For a majority of the past 37 years, Jackie Kashian found herself working for the smartest and hardest-hitting punchlines. But somewhere along the way, that changed a bit to a much more loose and silly approach. Now, with her latest album, she’s got the best of both worlds, with all of that and then some.
With her sixth album Stay-Kashian, which landed in mid-November, the Wisconsin native brings her tried-and-true Midwestern charm and sarcasm to the table, while also flexing her socio-political muscle a bit. Now, while it may seem like having a global pandemic shut everything down in the midst of you polishing your new hour would negatively impact its landing, Kashian is quick to admit that the time away actually proved creatively fruitful in a way.
“The great thing about the album is that, with the additional 16 months, I could run it more and tighten it up a bit more, so the material is better,” Kashian tells Vanyaland. “I’m pretty proud of the album, and I’m psyched for people to hear it. It’s too late for notes, but I’d love some positive feedback, and if you don’t like it? Well, what is wrong with you?”
While her latest batch of material certainly harbors much of what has made her one of the most respected comedians in the game over the course of her career, even as someone who wouldn’t consider themselves a particularly political comic, Kashian found it nearly impossible to not utilize her art this time around to delve into issues of the day that are faced all over the world. Of course her main objective, a la Roger Rabbit, is to make people laugh, but Kashian is quick to acknowledge that her art is more than entertainment. It’s also a processing tool.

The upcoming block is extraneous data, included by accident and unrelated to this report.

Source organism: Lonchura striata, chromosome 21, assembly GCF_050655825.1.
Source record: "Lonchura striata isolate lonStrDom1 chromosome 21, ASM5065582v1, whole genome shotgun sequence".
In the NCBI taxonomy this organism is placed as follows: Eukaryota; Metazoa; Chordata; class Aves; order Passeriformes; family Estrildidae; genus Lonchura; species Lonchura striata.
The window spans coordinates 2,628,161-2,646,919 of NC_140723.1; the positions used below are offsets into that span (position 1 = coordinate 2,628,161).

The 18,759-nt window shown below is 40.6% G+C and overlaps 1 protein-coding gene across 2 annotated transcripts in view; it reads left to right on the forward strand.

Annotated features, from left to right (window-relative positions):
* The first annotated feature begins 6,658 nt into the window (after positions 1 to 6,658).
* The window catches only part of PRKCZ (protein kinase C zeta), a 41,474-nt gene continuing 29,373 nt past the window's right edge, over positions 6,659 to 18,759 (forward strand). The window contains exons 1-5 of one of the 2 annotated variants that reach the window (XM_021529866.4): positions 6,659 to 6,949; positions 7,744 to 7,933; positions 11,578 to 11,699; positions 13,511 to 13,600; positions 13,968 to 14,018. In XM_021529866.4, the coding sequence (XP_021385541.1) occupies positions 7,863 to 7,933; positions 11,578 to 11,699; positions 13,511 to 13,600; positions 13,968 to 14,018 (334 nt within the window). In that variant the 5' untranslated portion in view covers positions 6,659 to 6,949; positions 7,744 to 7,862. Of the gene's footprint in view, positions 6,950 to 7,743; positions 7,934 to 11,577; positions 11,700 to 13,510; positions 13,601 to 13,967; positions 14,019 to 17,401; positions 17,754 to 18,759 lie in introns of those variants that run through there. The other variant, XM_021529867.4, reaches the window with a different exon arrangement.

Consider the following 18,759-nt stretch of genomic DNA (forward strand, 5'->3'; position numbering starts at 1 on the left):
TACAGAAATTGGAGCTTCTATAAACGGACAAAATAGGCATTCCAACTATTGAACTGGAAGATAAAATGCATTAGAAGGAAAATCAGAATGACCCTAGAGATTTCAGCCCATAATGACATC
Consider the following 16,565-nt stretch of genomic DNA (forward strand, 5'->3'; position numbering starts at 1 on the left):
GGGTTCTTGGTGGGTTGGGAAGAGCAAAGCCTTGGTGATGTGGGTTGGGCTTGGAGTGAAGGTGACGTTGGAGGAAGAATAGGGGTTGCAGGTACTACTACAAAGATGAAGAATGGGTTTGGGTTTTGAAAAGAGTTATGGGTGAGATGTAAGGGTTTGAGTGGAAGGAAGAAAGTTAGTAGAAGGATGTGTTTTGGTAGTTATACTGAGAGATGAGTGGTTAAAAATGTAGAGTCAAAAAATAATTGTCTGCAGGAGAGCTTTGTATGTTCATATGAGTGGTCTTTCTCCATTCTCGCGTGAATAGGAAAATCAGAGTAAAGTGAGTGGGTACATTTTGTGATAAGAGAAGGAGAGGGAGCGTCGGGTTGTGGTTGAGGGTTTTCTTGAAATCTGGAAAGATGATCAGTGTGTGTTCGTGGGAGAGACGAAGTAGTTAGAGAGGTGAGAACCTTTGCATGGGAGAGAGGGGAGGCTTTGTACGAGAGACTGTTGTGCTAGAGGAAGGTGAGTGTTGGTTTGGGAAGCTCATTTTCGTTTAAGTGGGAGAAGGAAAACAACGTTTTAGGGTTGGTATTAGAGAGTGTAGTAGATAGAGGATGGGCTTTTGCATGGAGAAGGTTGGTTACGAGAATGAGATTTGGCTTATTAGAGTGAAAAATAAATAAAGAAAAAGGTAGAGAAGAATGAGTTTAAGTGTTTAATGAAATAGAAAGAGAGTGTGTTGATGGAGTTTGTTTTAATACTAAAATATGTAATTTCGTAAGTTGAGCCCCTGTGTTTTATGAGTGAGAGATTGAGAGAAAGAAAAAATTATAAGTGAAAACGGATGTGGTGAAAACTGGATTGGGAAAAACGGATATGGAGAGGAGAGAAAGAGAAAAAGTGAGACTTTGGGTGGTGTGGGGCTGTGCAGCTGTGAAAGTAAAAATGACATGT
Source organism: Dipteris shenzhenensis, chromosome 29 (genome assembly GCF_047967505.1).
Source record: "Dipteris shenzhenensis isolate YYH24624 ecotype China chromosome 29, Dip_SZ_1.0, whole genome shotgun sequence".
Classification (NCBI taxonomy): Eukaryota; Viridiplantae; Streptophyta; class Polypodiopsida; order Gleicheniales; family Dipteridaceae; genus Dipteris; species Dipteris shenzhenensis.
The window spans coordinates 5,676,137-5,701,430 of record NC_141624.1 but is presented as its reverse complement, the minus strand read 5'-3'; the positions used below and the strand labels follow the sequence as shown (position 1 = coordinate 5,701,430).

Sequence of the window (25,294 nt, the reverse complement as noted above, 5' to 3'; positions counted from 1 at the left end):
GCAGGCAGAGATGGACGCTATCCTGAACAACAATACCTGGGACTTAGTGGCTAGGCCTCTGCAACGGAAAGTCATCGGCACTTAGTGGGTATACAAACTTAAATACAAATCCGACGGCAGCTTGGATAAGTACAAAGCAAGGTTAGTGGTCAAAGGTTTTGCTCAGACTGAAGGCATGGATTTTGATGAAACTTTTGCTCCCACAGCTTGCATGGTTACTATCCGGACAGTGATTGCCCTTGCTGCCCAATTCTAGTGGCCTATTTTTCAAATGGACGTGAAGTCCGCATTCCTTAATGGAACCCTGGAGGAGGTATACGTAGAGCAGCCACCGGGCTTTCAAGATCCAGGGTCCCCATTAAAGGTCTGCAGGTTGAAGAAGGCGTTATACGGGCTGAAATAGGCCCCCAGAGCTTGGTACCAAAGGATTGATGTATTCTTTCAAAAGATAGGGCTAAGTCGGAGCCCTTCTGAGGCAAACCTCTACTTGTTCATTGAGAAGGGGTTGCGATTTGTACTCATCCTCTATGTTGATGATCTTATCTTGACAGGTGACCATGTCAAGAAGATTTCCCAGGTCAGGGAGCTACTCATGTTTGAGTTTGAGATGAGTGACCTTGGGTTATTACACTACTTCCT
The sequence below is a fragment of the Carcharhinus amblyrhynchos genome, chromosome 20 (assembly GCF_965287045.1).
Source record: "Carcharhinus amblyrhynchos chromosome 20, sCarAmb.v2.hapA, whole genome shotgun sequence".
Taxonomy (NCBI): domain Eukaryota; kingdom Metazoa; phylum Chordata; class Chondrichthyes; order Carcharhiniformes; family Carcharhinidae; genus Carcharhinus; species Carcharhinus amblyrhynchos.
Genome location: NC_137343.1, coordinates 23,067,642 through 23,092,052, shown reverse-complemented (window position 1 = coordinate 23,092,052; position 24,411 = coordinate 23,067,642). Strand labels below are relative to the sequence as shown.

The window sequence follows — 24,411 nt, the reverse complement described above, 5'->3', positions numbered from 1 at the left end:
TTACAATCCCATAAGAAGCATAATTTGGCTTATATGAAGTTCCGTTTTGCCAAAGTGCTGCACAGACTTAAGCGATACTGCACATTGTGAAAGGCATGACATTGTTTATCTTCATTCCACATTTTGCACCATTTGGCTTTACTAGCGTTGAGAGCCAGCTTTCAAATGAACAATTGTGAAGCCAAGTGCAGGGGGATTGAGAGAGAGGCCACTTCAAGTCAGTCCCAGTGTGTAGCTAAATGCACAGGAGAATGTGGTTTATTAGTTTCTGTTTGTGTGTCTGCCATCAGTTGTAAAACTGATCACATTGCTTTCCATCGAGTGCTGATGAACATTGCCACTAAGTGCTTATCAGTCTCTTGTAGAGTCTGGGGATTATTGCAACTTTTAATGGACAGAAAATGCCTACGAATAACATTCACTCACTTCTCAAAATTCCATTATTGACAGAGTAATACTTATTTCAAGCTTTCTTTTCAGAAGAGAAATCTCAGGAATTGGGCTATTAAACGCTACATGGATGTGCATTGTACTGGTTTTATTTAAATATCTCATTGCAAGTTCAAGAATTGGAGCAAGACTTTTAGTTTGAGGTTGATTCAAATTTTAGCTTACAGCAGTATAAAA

Volleying between the mundane and deep, Kashian’s latest hour doesn’t rely on one angle over another. Instead, there is a type of layered balance that not only further explains her longevity in the business, but also touts her unshakable ability to deliver the sugar that helps the medicine down, as she tackles everything from what’s on TV to issues surrounding gender and sexuality. While she does enjoy letting loose and keeping things silly, Kashian has felt the need of a shift in her career in some ways — but that doesn’t mean it has to be completely deep and dark from here on out.
“At some point, during your career, I feel like you run out of superficial material, so you have to mine your own life and your surroundings,” says Kashian. “Those surroundings will always change, and you’ll be able to write about punk rock in the ‘80s, or NFTs today. But to fill an hour, you have to mine your own life, and this album is both super personal and public, where there’s a lot of stuff on top of the personal material.”
While she’s proud of how her new hour came out as a whole body of work, Kashian pinpoints her material about flirting, as well as gender and sexuality, as the aspects of the material that stick out to her most. with nearly 40 years of grinding away in the stand-up trenches, Kashian doesn’t shy away from admitting that her perspective on those topics have been affected by her position as a comedian, where it took some time for her to see that sexism both inside and outside of her industry was a bigger problem than she realized.
However, over the course of putting the material for this record together, Kashian is glad that her perspective was shaken up a bit by younger fans and comics, which allowed her to step back and reassess how she approached certain topics on stage, and open her creative horizons to more topics and discussions. Now, she’s hoping that her tuned-up viewpoint further shows that she’s coming from a genuine place of understanding, while still making people laugh in the process.
“If I don’t talk about certain things while I’m clearly thinking about them, I feel like it would come across as disingenuous or it would feel like a waste of premise,” says Kashian. “I’m like a Depression mom over here. We will not be wasting any premises in stand-up comedy. Instead, I’ll make stone soup out of them and it’s going to be great.”